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Unemployment and Gang Crime: Could Prosperity Backfire?

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  • Poutvaara, Panu

    ()
    (University of Munich)

  • Priks, Mikael

    ()
    (University of Munich)

Abstract

Empirical evidence reveals that unemployment tends to increase property crime but that it has no effect on violent crime. To explain these facts, we examine a model of criminal gangs and suggest that there is a substitution effect between property crime and violent crime at work. In the model, non-monetary valuation of gang membership is private knowledge. Thus the leaders face a trade-off between less crime per member in large gangs and more crime per member in small gangs. Unemployment increases the relative attractiveness of large and less violent gangs engaging more in property crime.

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Bibliographic Info

Paper provided by Institute for the Study of Labor (IZA) in its series IZA Discussion Papers with number 2710.

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Length: 17 pages
Date of creation: Mar 2007
Date of revision:
Publication status: published as 'Unemployment and gang crime: can prosperity backfire?' in: Economics of Governance, 2011, 12 (3), 259 - 273
Handle: RePEc:iza:izadps:dp2710

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Keywords: unemployment; gangs; crime; violence; identity;

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  1. Abdala Mansour & Nicolas Marceau & Steeve Mongrain, 2006. "Gangs and Crime Deterrence," Journal of Law, Economics and Organization, Oxford University Press, vol. 22(2), pages 315-339, October.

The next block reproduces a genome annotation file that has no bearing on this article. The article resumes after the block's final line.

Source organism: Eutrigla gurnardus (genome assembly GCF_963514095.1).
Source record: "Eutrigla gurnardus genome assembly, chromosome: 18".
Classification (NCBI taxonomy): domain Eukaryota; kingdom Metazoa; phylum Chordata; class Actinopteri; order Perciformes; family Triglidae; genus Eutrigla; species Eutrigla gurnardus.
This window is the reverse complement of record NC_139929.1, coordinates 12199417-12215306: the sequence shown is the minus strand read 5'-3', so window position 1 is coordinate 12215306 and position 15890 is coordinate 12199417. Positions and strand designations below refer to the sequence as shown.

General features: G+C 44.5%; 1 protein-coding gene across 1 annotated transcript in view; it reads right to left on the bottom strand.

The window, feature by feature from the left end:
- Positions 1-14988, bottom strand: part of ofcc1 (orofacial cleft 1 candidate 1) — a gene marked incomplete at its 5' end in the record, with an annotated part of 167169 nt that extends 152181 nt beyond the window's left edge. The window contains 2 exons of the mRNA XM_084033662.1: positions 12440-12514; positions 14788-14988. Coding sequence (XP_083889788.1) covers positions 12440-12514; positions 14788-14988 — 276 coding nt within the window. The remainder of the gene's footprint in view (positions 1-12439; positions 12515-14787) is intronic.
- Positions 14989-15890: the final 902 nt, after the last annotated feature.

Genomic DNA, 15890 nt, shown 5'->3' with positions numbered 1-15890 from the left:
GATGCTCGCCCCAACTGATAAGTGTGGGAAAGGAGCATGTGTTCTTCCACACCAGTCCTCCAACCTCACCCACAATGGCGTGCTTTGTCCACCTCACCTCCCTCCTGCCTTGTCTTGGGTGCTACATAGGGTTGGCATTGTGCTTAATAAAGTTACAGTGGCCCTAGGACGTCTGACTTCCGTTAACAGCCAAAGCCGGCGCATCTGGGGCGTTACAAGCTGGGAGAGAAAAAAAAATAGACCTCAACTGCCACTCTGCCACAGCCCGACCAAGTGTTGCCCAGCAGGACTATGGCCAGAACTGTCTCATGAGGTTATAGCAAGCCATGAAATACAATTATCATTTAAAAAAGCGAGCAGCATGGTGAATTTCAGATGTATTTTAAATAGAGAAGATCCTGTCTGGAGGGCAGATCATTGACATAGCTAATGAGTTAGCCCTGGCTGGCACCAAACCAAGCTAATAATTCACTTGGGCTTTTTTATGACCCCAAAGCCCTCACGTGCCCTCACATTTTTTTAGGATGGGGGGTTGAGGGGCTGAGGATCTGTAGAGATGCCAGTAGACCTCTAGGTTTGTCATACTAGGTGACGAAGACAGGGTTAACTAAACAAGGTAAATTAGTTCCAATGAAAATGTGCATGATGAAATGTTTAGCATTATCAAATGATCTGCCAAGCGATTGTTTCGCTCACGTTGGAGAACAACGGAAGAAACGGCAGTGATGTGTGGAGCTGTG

2. Steven D. Levitt & Sudhir Alladi Venkatesh, 2000. "An Economic Analysis Of A Drug-Selling Gang'S Finances," The Quarterly Journal of Economics, MIT Press, vol. 115(3), pages 755-789, August.
  3. Konrad, Kai A. & Skaperdas, Stergios, 1997. "Credible threats in extortion," Journal of Economic Behavior & Organization, Elsevier, vol. 33(1), pages 23-39, May.
  4. George A. Akerlof & Rachel E. Kranton, 2000. "Economics And Identity," The Quarterly Journal of Economics, MIT Press, vol. 115(3), pages 715-753, August.
  5. Stergios Skaperdas, 2001. "The political economy of organized crime: providing protection when the state does not," Economics of Governance, Springer, vol. 2(3), pages 173-202, November.
  6. Raphael, Steven & Winter-Ember, Rudolf, 2001. "Identifying the Effect of Unemployment on Crime," Journal of Law and Economics, University of Chicago Press, vol. 44(1), pages 259-83, April.
  7. Steven D. Levitt, 2004. "Understanding Why Crime Fell in the 1990s: Four Factors that Explain the Decline and Six that Do Not," Journal of Economic Perspectives, American Economic Association, vol. 18(1), pages 163-190, Winter.
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Cited by:
  1. Robert Dur & Joël Van Der Weele, 2013. "Status-Seeking in Criminal Subcultures and the Double Dividend of Zero-Tolerance," Journal of Public Economic Theory, Association for Public Economic Theory, vol. 15(1), pages 77-93, 02.
  2. Denis Fougère & Francis Kramarz & Julien Pouget, 2009. "Youth Unemployment and Crime in France," Journal of the European Economic Association, MIT Press, vol. 7(5), pages 909-938, 09.
  3. Amegashie, J. Atsu & Ouattara, Bazoumanna & Strobl, Eric, 2007. "Moral Hazard and the Composition of Transfers: Theory with an Application to Foreign Aid," MPRA Paper 3158, University Library of Munich, Germany, revised 06 May 2007.
  4. Richard Alan Seals Jr., 2011. "Cognitive Ability and the Division of Labor in Urban Ghettos: Evidence From Gang Activity in U.S. Data," Auburn Economics Working Paper Series auwp2011-03, Department of Economics, Auburn University.
  5. Almén, Daniel & Nordin, Martin, 2011. "Long term unemployment and violent crimes - using post-2000 data to reinvestigate the relationship between unemployment and crime," Working Papers 2011:34, Lund University, Department of Economics.

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